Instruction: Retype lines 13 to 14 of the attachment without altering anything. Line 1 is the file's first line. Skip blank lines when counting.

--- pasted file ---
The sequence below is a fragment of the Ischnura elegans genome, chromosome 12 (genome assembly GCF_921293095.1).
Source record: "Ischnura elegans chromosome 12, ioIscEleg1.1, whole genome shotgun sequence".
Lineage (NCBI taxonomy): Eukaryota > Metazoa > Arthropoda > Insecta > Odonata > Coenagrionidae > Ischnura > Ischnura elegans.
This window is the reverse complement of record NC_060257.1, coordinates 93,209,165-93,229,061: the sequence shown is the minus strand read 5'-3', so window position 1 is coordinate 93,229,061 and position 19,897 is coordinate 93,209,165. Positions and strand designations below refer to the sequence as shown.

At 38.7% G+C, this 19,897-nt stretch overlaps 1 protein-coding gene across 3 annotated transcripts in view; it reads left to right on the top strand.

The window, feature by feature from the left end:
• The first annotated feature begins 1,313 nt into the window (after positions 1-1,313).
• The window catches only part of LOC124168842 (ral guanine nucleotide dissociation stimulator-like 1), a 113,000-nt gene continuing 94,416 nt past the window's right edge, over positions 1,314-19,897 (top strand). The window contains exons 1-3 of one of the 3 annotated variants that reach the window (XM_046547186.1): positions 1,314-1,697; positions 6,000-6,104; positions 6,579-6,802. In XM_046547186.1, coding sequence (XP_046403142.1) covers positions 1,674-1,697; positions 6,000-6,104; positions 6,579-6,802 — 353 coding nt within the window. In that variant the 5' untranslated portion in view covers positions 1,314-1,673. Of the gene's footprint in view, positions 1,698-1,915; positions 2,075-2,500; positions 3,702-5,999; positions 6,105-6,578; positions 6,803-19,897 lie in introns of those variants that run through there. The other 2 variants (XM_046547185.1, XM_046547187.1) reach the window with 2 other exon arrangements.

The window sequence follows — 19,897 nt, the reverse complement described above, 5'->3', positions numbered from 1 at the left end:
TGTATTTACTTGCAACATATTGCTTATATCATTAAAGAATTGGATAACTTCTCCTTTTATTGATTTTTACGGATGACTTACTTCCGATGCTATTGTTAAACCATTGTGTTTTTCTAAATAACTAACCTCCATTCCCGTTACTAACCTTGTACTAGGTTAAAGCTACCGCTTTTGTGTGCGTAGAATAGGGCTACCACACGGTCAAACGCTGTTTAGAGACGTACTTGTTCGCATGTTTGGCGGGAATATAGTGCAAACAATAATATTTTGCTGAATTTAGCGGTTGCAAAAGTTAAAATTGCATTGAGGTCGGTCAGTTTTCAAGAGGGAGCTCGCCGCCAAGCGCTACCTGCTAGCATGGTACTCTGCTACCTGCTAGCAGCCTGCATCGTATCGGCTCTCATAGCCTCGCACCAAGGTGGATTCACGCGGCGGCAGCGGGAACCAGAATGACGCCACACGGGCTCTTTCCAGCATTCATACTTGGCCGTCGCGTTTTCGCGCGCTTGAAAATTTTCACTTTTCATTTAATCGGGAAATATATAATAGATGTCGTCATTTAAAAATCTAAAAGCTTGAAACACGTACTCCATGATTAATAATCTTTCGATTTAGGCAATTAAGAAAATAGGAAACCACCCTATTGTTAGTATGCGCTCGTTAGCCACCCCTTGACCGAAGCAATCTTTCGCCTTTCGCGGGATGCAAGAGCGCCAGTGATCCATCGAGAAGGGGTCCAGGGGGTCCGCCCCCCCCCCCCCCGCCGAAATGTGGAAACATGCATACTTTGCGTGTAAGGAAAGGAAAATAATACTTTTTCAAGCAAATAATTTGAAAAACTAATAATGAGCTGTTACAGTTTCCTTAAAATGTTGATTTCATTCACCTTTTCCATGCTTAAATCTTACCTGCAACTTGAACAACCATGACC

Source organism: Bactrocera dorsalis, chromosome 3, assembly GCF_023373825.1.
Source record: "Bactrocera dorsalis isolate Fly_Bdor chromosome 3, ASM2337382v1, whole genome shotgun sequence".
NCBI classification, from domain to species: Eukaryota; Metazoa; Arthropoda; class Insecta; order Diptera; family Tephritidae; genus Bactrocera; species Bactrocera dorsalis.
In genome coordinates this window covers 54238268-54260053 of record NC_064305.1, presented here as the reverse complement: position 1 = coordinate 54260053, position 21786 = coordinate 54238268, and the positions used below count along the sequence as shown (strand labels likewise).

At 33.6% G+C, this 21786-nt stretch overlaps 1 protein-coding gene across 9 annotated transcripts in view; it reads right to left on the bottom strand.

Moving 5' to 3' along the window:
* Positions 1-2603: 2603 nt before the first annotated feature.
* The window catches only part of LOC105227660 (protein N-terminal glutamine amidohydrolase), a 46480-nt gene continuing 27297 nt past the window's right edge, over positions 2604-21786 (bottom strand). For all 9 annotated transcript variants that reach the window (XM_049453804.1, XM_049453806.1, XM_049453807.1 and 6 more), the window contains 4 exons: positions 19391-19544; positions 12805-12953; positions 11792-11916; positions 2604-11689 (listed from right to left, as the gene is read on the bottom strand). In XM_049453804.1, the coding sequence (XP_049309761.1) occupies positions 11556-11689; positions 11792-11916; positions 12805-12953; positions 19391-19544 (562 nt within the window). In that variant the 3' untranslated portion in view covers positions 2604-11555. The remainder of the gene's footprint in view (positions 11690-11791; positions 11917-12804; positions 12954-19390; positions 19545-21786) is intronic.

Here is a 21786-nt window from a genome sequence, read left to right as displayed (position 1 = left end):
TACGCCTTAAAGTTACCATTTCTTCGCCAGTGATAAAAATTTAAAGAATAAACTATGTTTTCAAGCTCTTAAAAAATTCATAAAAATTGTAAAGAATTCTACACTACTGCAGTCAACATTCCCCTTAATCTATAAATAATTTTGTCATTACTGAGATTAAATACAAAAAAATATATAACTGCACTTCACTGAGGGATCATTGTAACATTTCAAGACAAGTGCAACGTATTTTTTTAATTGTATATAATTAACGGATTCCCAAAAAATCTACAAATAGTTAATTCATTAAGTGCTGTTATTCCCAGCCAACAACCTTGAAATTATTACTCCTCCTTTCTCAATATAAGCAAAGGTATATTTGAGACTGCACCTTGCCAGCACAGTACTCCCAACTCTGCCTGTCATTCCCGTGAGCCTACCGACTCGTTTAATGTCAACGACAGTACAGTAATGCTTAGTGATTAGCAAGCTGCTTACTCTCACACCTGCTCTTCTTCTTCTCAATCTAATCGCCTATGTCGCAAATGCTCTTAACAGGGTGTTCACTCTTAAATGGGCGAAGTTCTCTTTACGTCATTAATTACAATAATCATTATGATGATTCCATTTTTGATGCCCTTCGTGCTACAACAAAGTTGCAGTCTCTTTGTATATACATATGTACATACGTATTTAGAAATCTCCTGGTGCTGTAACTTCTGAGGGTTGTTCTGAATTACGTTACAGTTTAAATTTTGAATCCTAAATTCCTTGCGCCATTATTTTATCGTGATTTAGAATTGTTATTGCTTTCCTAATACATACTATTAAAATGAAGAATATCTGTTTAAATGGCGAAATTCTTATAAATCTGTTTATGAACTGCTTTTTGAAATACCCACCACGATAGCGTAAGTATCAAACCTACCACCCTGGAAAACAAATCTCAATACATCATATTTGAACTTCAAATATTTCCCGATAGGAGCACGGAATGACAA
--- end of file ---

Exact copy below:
NCBI classification, from domain to species: Eukaryota; Metazoa; Arthropoda; class Insecta; order Diptera; family Tephritidae; genus Bactrocera; species Bactrocera dorsalis.
In genome coordinates this window covers 54238268-54260053 of record NC_064305.1, presented here as the reverse complement: position 1 = coordinate 54260053, position 21786 = coordinate 54238268, and the positions used below count along the sequence as shown (strand labels likewise).